When it comes to NHL hockey, it’s rarely a good idea to rush to judgement about a team.
Take the 2010-11 Canucks, for example. That was the best team in Canucks history and went on to win the Presidents’ Trophy as the top team in the regular season and come one game away from winning the Stanley Cup. They also lost five of their first seven games of the season and had just 10 wins after 20 games.
The Canucks won the Presidents’ Trophy again in the 2011-12 season. Again, they started that season slowly, losing four of their first six games, and again only had 10 wins after 20 games.
Those two teams show that sometimes a mediocre or even bad start to the season doesn’t mean the entire season is a wash. Even the best teams in the NHL, like those two teams were, can get off to a bad start.
This season’s Canucks are definitely off to a bad start. After 13 games, the Canucks are 5-6-2 — 25th in the NHL in points percentage. They particularly struggled on their seven-game homestand, winning just twice while playing in front of their home fans for the first time in over a year.
The wise approach to this start would be patience. The season is still young and there are 69 games remaining to play. The Canucks showed some signs of life towards the end of the homestand, defeating the Dallas Stars handily and largely outplaying the Anaheim Ducks in an overtime loss.
It’s entirely possible the Canucks will turn things around as they had back out on the road or even a little later in the season. Elias Pettersson has to awaken from his slumber at some point, the penalty kill will surely stop conceding goals at a historical rate, and the power play has the potential to be a true difference-maker.
The Canucks aren't even the only team struggling out of the gate who had higher expectations for themselves, as the powerhouse Colorado Avalanche have been surprisingly powerless and have an even worse points percentage than the Canucks.
So, patience makes sense and should be rewarded, right?
It’s very hard to be patient, however, when the Canucks have been so mediocre for so long under general manager Jim Benning.
The second-longest tenured GM in Canucks history
Entering his eighth season as GM of the Canucks, Benning is now the second-longest tenured GM in Canucks history, behind only Pat Quinn. Under Quinn, the Canucks made the playoffs in 7 of his 10 seasons, winning a conference title, two division titles, and making one trip to the Stanley Cup Final.
Under Benning, the Canucks have made the playoffs twice — once in his first season as GM and once more in the COVID-shortened 2019-20 season when 20 teams made the playoffs for a qualifying round.
Once there, the Canucks managed to come one game from the Western Conference Final thanks to some outstanding goaltending but it’s hard to ignore how fortunate they were to be there in the first place. They had lost 5 of their last 7 games when the season was cut short. Would they have still made the playoffs in an 82-game season? Maybe. Maybe not.
All that is to say is that Benning hasn’t given Canucks fans much reason to be confident in his ability to put a winning team on the ice. It’s fair to wonder after another slow start if this will be yet another season out of the playoffs under his management.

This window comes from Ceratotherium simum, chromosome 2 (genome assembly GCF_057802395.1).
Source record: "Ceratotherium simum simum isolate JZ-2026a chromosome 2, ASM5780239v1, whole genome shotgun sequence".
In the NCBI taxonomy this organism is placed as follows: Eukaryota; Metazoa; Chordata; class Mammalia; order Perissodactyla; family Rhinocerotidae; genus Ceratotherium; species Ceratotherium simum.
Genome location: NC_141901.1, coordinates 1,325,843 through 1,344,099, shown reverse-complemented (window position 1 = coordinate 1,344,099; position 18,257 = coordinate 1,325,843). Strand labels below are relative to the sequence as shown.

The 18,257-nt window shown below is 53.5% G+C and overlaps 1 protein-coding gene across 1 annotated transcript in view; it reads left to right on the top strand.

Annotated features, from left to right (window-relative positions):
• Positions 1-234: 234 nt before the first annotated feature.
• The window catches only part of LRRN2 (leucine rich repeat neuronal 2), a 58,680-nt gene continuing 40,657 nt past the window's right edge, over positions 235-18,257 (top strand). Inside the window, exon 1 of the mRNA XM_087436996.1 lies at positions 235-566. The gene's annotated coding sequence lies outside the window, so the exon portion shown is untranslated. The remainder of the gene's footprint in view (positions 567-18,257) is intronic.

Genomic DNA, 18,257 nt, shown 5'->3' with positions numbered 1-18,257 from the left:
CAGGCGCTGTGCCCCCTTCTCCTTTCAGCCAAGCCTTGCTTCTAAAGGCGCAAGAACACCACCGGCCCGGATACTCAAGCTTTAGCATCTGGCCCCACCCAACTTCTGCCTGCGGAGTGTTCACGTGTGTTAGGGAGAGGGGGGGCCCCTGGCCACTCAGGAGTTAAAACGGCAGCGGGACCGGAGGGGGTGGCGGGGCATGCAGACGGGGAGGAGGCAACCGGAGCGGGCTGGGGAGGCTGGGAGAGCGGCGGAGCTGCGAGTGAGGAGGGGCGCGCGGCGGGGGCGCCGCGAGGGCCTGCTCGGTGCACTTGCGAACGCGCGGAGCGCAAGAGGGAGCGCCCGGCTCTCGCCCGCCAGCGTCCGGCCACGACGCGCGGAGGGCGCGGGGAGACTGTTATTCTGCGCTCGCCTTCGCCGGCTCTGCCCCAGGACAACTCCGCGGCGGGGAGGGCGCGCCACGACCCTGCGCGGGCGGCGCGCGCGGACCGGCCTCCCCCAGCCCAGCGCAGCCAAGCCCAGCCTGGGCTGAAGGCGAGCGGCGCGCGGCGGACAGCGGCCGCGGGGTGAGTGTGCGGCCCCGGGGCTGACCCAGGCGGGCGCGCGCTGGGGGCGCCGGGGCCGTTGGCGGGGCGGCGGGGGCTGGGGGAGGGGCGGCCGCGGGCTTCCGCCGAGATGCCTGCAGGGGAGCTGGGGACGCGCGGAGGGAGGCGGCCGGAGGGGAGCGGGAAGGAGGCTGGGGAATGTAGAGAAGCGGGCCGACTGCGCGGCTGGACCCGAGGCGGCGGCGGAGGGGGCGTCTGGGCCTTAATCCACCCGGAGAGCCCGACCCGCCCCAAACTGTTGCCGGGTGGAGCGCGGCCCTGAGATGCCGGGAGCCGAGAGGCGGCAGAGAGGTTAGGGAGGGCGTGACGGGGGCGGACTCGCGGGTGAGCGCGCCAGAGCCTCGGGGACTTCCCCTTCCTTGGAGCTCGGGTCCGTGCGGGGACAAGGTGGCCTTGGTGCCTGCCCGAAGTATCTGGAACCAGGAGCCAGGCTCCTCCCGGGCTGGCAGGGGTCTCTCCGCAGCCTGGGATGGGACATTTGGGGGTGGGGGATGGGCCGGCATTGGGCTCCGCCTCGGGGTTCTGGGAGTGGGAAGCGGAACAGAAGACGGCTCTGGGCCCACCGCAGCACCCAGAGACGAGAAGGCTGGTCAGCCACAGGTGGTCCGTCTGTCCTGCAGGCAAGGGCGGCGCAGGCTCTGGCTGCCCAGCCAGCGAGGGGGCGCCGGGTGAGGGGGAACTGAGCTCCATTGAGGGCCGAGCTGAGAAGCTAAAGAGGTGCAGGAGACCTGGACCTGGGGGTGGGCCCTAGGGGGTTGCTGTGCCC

It wasn’t supposed to be this way.
"I think Jim did a really good job this summer."
Benning went all-in this offseason to get the team back to the playoffs, trading a first-round pick and shedding three bad contracts to acquire a top-four defenceman in Oliver Ekman-Larsson and a top-six forward in Conor Garland. The long-term consequences of Ekman-Larssson’s contract could be painful but the short-term benefit was clear.
Benning spent big to buy out Braden Holtby and Jake Virtanen to ensure the team had the cap space to re-sign Elias Pettersson and Quinn Hughes, as well as shore up the team’s defence with Travis Hamonic, Tucker Poolman, and Luke Schenn and add a veteran backup goaltender in Jaroslav Halak. He traded for a pair of bottom-six centres in Jason Dickinson and Juho Lammikko, to improve the team’s forward depth.
The offseason changes had the Canucks believing in themselves, even if the pundits and analytical models predicted mediocrity.
“I think that this is the best roster we’ve had in my three years here,” said Hughes after he signed his contract. “I think Jim did a really good job this summer.”
“This year, especially with the guys we added...I think we've got a really good core group,” said Bo Horvat during training camp. “I think we should set our expectations at making the playoffs. That's what we want to do and that's how we have to play right off the bat.”
Like a Nickelback single, is it just the same song again?
Of course, the Canucks were singing the same tune heading into the 2020-21 season.
“People always say, 'the future, the future, the future,' but I think we're there, almost,” said Hughes before last season. “We can play with those really elite teams in the NHL.”
“We know we have a great hockey team in here,” said Horvat.
“We believe that we can be the top team in the division,” said another Canuck. “Our goal is to win a Cup. Every team says that, but we believe in our room that we have a great team and we can become a really big powerhouse in this division.”
They didn’t become a powerhouse and didn’t come anywhere near the top of the division. Instead, the Canucks crashed and burned, finishing well out of the playoffs and earning a top-10 draft pick that they then traded to the Arizona Coyotes for Ekman-Larsson and Garland.
Maybe this season will be different. Maybe patience will be rewarded. But every year under Benning, it's getting harder and harder to keep patient as the team flounders.